BBC News


Page last updated at 11:26 GMT, Thursday, 26 February 2009

A massive, salty filing cabinet


How a mine is used for storage

By James Alexander

What should you do with the vast caverns left by Cheshire's salt mining? Fill them full of valuable documents of course.

During our lives, we all generate a vast paper trail of documents about us that need to be kept and archived. We rely on employers, doctors, councils, banks, the police and others to keep these details safe.

But - with so much paperwork - many filing cabinets and warehouses are full to bursting. So now many of our personal records are being transferred underground - to be stored down Britain's oldest working mine.

Because we're so deep underground, there's no UV light, there's no insect life and no vermin
Steve Holmes

It looks like something out of a science fiction film. At the end of a long dark tunnel, deep beneath the Cheshire countryside, a mechanical monster groans into life.

It judders forward - its skin caked in clay, its menacing steel claws lunging into the rock face ahead.

A wall of salt millions of years old succumbs in seconds. It drops onto a conveyor belt where it's carried away to be crushed into tiny pieces.

It's all masterminded by remote control. Where once teams of miners spent a lifetime hacking at the rock with handpicks and shovels, now the same thing is achieved by three men and a keypad. This is what 21st Century mining looks like.

Cave network

At 130 tonnes, it's thought to be the biggest underground machine in the world. There's no way it would fit in any of the lifts, so it had to be brought down in bits, and assembled where it stands.

The mine is thought to be the oldest still in operation in the UK

It's never seen daylight, and never will. Once its life is over, it will be left to be eaten by the salt. The earth will have its revenge in the end.

But for now the chopping and clattering goes on. The noise echoes down a man-made network of tunnels and caves carved out over decades.

This is the oldest working mine in Britain - it supplies about half of the salt used to grit the country's roads.

All this mining has left behind an awesome sight - a hollowed-out city the size of 700 football pitches, the roof propped up by vast pillars of rock salt that glisten almost pink under torch light.

But now this emptiness is being filled with millions of boxes. There are bank details, dental records, hospital X-rays - all paperwork that has to be kept, but which offices above ground are running out of shelf space to store.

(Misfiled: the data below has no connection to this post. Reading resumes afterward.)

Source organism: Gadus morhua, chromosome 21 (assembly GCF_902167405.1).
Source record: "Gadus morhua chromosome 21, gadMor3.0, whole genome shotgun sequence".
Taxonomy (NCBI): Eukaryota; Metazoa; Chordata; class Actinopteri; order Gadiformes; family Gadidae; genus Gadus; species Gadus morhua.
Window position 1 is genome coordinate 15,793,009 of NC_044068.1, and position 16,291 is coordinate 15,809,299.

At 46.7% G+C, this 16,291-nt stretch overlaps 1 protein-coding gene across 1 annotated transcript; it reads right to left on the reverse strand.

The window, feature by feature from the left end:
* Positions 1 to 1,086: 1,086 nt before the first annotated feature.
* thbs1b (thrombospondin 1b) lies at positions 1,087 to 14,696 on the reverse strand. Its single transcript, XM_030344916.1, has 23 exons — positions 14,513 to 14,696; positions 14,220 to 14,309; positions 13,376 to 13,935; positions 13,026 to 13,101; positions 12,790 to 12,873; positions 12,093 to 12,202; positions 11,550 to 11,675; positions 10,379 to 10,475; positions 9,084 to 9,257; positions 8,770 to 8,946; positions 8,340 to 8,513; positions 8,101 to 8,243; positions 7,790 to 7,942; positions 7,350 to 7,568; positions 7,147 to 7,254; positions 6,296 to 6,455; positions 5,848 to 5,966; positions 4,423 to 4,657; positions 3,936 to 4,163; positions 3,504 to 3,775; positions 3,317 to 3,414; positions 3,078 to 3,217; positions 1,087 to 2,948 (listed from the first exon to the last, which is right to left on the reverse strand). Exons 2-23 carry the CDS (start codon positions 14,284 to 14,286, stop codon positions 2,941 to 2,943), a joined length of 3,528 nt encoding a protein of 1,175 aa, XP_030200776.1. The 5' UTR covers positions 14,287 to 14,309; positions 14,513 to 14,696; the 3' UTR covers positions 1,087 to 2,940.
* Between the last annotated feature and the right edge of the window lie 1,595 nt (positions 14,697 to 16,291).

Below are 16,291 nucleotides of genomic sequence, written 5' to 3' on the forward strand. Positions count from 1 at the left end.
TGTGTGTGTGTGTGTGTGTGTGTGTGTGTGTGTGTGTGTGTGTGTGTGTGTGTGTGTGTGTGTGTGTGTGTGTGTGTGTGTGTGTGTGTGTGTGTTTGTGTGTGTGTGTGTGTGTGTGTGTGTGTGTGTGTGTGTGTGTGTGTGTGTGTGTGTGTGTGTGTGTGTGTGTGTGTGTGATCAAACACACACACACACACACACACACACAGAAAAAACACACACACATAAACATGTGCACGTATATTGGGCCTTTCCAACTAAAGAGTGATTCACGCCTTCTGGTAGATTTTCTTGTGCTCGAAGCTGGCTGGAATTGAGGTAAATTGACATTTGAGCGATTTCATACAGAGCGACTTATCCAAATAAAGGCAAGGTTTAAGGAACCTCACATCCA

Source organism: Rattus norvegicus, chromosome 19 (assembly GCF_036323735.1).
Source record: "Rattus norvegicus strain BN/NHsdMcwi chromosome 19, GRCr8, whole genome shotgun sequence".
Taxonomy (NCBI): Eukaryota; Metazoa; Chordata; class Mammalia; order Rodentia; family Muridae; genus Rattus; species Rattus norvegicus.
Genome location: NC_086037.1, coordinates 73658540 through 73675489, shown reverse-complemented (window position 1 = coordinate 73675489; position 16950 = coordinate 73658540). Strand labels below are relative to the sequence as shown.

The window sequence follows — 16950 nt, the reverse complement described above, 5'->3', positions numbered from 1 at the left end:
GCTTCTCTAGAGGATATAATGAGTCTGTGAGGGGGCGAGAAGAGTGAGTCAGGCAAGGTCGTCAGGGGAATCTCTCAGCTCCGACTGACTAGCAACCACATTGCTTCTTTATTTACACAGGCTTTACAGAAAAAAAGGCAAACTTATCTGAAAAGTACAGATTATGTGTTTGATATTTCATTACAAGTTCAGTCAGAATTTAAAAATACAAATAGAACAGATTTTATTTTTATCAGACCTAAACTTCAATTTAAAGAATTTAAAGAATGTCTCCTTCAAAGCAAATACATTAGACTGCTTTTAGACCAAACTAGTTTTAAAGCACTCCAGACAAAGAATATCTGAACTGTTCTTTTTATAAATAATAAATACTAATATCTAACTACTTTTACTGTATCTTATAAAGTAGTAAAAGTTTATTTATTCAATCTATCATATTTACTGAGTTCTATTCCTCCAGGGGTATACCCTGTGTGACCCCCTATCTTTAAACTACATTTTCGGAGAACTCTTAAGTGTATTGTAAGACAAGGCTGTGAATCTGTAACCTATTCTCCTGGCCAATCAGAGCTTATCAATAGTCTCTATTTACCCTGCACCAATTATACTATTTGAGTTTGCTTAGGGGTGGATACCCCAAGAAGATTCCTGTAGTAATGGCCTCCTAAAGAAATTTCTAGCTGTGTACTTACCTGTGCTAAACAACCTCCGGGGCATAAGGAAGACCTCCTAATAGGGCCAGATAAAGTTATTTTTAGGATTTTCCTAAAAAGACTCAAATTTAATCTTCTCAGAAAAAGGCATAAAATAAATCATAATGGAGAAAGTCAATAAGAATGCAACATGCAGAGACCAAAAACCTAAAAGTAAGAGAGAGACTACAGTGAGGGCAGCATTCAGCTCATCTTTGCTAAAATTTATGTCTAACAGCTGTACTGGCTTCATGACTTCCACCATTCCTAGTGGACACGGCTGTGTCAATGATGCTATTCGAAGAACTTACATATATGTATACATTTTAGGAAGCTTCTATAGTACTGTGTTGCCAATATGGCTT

So vast swathes of personal data are being transferred underground. Chances are something about your life is salted away here.


"Security is our top priority," says Mike McAuley as he takes me inside one of the specially-built storage rooms.

"Anybody up top needs to go through a scanning gate. They're checked by security guards. They're checked by CCTV cameras.

"If they were to get underground, they could only get inside the storage units with their own personalised access card and they're only issued to staff after in-depth police checks."

As soon as the door opens, the smell of salt is replaced by the smell of cardboard. Each unit houses thousands of boxes, neatly arranged on shelves that stretch to the ceiling.

Some contain irreplaceable historic artefacts. There are records from the National Archives listing the transport details of every convict sent to Australia in the 1800s. There are rare first editions from the Bodleian Library in Oxford. There are paintings, film cans, even a grand piano.

Over time, the seawater evaporated, leaving vast salty deposits that were gradually covered over. Some are 100m deep, others well over 1.6km - a mile - underground
Where does road salt come from? (See link below)

Everything is barcoded so it can be retrieved within hours if needed.

"If I were an archive document, this is where I'd want to live," smiles Steve Holmes. He's in charge of Deepstore, the company that runs the facility.

"The natural properties of rock salt means the temperature underground is a constant 14C, and the humidity is around 60-65%, which is the ideal environment for the long-term storage of documents. Because we're so deep underground, there's no UV light, there's no insect life and no vermin."

Steve tells me there's no risk of flooding.

"We're protected by five layers of rock salt above us so there's no chance of water permeating through. Also, we've worked with industry experts to make sure there's no way there could be a fire."

Because the mine is still working, with 70 years worth of salt still in the ground, it will be a long time before all the storage space is filled. And despite the predictions of a paperless world, more boxes arrive every day.

While physical footprints fade, here our paper footprint survives.

It is a unique, accidental archive of the way we live - preserved for future generations.

Print Sponsor

Has China's housing bubble burst?
How the world's oldest clove tree defied an empire
Why Royal Ballet principal Sergei Polunin quit


Americas Africa Europe Middle East South Asia Asia Pacific